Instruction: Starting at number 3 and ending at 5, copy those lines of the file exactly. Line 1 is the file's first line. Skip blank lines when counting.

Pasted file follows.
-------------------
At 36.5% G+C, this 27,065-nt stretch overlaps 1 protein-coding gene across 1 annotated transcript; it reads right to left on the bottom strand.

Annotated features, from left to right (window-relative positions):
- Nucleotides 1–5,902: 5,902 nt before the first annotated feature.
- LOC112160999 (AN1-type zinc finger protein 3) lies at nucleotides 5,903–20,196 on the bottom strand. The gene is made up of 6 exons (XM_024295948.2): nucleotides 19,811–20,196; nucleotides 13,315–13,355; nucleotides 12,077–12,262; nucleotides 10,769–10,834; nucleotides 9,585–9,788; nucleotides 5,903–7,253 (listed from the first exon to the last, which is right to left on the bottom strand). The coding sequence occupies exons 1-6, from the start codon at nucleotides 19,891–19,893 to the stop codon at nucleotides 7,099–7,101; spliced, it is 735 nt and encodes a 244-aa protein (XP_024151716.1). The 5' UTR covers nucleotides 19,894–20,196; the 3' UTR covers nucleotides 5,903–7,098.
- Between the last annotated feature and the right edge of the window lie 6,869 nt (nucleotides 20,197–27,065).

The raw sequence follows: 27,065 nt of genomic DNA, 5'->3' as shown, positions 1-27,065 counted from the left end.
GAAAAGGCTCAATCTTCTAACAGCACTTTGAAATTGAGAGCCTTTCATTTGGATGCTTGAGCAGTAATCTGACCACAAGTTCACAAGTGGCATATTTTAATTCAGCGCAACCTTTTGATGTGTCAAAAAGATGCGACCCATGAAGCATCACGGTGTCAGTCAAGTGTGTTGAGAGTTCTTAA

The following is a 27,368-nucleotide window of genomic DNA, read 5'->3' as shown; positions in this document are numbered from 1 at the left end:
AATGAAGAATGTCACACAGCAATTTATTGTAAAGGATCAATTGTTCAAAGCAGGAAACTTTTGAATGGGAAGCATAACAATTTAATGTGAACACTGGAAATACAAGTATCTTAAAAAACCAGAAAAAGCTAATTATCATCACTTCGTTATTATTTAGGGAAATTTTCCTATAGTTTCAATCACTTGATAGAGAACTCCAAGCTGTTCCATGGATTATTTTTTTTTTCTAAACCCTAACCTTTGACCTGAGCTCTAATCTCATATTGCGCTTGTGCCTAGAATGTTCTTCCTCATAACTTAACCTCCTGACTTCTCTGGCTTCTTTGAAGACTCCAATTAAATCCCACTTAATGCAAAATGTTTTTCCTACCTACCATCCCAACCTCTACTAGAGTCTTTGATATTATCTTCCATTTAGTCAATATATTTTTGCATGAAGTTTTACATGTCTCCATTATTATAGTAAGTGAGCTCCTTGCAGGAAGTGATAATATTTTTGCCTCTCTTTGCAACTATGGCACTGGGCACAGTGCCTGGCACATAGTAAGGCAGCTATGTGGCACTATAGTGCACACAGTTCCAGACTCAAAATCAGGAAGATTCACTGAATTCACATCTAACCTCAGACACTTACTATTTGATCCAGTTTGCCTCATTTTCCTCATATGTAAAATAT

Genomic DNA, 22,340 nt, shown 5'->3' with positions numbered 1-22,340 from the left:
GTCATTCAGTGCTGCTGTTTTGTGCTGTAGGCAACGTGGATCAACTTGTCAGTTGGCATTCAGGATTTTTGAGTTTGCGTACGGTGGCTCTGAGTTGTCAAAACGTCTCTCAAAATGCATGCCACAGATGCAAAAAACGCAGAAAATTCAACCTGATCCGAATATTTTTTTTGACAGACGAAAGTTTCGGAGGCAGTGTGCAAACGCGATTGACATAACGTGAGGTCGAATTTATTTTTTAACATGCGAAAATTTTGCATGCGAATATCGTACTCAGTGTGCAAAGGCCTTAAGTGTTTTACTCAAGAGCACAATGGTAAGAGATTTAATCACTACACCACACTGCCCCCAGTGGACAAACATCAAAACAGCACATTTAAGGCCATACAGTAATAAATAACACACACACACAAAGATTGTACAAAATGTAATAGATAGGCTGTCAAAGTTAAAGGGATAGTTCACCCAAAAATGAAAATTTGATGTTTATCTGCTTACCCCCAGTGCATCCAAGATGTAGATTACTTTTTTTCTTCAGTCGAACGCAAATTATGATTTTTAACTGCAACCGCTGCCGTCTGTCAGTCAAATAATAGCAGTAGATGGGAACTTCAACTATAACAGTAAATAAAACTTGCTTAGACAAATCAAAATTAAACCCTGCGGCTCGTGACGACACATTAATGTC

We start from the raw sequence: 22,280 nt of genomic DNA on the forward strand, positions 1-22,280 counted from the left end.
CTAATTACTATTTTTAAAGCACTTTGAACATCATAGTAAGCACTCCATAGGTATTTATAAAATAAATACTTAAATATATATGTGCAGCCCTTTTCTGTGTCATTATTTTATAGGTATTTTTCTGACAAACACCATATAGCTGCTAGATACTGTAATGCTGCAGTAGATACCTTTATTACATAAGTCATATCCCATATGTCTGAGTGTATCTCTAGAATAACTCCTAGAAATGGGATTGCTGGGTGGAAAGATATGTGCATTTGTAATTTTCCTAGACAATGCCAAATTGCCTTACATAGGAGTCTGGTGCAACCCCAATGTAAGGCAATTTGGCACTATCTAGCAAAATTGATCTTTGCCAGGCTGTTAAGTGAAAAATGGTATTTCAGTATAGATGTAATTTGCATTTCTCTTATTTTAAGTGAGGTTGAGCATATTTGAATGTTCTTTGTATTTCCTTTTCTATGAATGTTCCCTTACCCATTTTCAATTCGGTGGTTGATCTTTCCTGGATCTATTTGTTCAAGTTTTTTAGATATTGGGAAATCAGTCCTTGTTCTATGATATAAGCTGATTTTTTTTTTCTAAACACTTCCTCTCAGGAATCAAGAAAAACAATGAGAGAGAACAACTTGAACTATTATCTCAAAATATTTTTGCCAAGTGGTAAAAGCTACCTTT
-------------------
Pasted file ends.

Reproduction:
- Nucleotides 1–5,902: 5,902 nt before the first annotated feature.
- LOC112160999 (AN1-type zinc finger protein 3) lies at nucleotides 5,903–20,196 on the bottom strand. The gene is made up of 6 exons (XM_024295948.2): nucleotides 19,811–20,196; nucleotides 13,315–13,355; nucleotides 12,077–12,262; nucleotides 10,769–10,834; nucleotides 9,585–9,788; nucleotides 5,903–7,253 (listed from the first exon to the last, which is right to left on the bottom strand). The coding sequence occupies exons 1-6, from the start codon at nucleotides 19,891–19,893 to the stop codon at nucleotides 7,099–7,101; spliced, it is 735 nt and encodes a 244-aa protein (XP_024151716.1). The 5' UTR covers nucleotides 19,894–20,196; the 3' UTR covers nucleotides 5,903–7,098.
- Between the last annotated feature and the right edge of the window lie 6,869 nt (nucleotides 20,197–27,065).